# I Is it possible to find the limit of (1+1/x)^x as x approaches -infinity?

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1. May 28, 2017

### manjuvenamma

Is it possible to find the limit of (1+1/x)^x as x approaches minus infinity using only the fact that it is e if x approaches infinity?

2. May 28, 2017

1/e??

3. May 28, 2017

### manjuvenamma

No, the answer is e. We have to find a reason without using LHospital's rule.

4. May 28, 2017

### Staff: Mentor

What happens, if you write $y=-x$ and consider $y \to +\infty$?

5. May 28, 2017

### manjuvenamma

I thought about it but got stuck up. Then it becomes (1-1/y)-y as y approaches infinity which is not a standard formula.

6. May 28, 2017

### Staff: Mentor

Maybe, but $a^{-y}=(\frac{1}{a})^y$ is.

7. May 28, 2017

### manjuvenamma

but 1+1/y is different from 1-1/y. That is where I am stuck.

8. May 28, 2017

### Staff: Mentor

For $y \to \infty$? Isn't it only the difference between left and right?

9. May 28, 2017

### dgambh

I am not sure if this helps but what if you multiply by the conjugate and then try to think why $\lim_{y \to \infty} \left(1 - \frac{1}{y^2}\right)^y$ should be 1.

10. May 28, 2017

### manjuvenamma

A great idea but I am not able to think of a proof that it is 1. If this is proved, then I agree that the original question is proved. But how to prove that? It raises other similar interesting questions like what about (1-1/y^3)^y, (1-1/y^4)^(y^2) etc.

11. May 28, 2017

### Aryamaan Thakur

I think this problem can be solved in this way. Here is what I think:-

let x = -1/y
then, Lt (1+1/x)x where x→ -∞
=> Lt (1 - y)-1/y where y→ 0
Now let -y = 1/p
then, Lt (1 - y)-1/y where y→ 0
=> Lt (1+1/p)p where p→∞
And this is equal to e.

12. May 29, 2017

### ehild

You have
$$A=\lim _{x\rightarrow\infty} (1+1/x)^x=e$$
$$B=\lim _{x\rightarrow\infty} \left(\frac{1}{1-1/x}\right)^x$$
$$AB=\lim _{x\rightarrow\infty}\left(\frac{1+1/x}{1-1/x}\right)^x=\lim _{x\rightarrow\infty}(1+2/x)^x=\lim _{x\rightarrow\infty}\left((1+2/x)^{x/2}\right)^2=e^2$$

13. May 29, 2017

### manjuvenamma

I am not able to figure out how 1+2/x came. Is it an approx?

14. May 29, 2017

### ehild

Yes, it is an approximation. 1/(1-a) ≈ 1+a and (1+a)2≈1+2a for |a|<<1 . As x-->∞, 1/x -->0 and you can substitute 1/(1-1/x) with (1+1/x). The second approximation is not needed as you have (1+1/x)x already.
1/(1-a) is the sum of the geometric series 1+a+a2+.... . If a <<1, the higher order terms can be neglected.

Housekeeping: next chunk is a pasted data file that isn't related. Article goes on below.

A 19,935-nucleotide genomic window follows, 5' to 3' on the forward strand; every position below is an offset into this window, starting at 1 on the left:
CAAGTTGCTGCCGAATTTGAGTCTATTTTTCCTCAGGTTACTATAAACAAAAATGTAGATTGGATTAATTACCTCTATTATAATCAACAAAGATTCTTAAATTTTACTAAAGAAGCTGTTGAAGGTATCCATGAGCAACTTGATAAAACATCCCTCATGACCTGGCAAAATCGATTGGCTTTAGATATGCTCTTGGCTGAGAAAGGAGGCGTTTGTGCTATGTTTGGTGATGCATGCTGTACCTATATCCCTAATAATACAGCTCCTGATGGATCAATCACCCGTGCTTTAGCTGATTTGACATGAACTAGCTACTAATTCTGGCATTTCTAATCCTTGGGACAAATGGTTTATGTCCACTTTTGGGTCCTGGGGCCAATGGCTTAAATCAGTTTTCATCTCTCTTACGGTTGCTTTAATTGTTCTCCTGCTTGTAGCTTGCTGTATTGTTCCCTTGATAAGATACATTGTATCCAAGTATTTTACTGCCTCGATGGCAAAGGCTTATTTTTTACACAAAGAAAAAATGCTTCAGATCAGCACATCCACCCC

15. May 29, 2017

### manjuvenamma

@ ehild, Great explanation. Thanks to all the respondents who took time to clarify things to me. I would like to know how to write math equations here, is there a link? Is there a way I can accept the answer and close as the raiser of this question?

16. May 29, 2017

### ehild

To write nice equations use LaTeX : https://www.physicsforums.com/help/latexhelp/
There are useful symbols also under the ∑ key, and you can make subscript and superscript with the x2 and x2 keys.
I think, closing a thread is possible in the Homework Forum only.

17. May 29, 2017

### jack action

This question has been intriguing me, so I've gave it a shot:
$$\left(1+\frac{1}{x}\right)^x = \left(\frac{1+x}{x}\right)^x$$
With $\infty$:
$$\left(\frac{1+\infty}{\infty}\right)^{\infty}$$
With $-\infty$:
$$\left(\frac{1-\infty}{-\infty}\right)^{-\infty} = \left(\frac{\infty - 1}{\infty}\right)^{-\infty} = \left(\frac{\infty}{\infty - 1}\right)^{\infty}$$
And one can see that:
$$\frac{\infty}{\infty - 1} = \frac{1+\infty}{\infty}$$
Where the numerator is just 1 + the denominator (like $\frac{101}{100}$ or $\frac{1000}{999}$). Thus it should give the same answer when at infinity.

18. May 29, 2017

### Staff: Mentor

This shouldn't get on my desk for correction.

19. May 29, 2017

@fresh_42 I agree. They could do a better job of solving this. Suggestion in computing $y=$ limit $(1+\frac{1}{x})^x$ in a couple of the above posts is to take the natural log of this expression, (so that you have $ln(y)=x \, ln(1+\frac{1}{x})$), use a Taylor expansion of $ln(1+\frac{1}{x})$, (in the form of $ln(1+u )$ where $u$ is small), and then take $e^{ln(y )}=y$.

Last edited: May 29, 2017
20. May 30, 2017

### pwsnafu

Here's a direct method
$\lim_{x\to-\infty}\left(1+\frac{1}{x}\right)^x = \lim_{y\to\infty}\left(1-\frac{1}{y}\right)^{-y} = \lim_{y\to\infty}\frac{1}{\left(1-\frac{1}{y}\right)^y}= \lim_{y\to\infty}\left(\frac{y}{y-1}\right)^{y}.$
Now let $w = y-1$. Clearly $y\to\infty$ is equivalent to $w\to\infty$. So
$\lim_{w\to\infty}\left(\frac{w+1}{w}\right)^{w+1}= \lim_{w\to\infty}\left[ \left(1+\frac{1}{w}\right)^w\left(1+\frac{1}{w}\right) \right] = e\times 1 = e$ as required.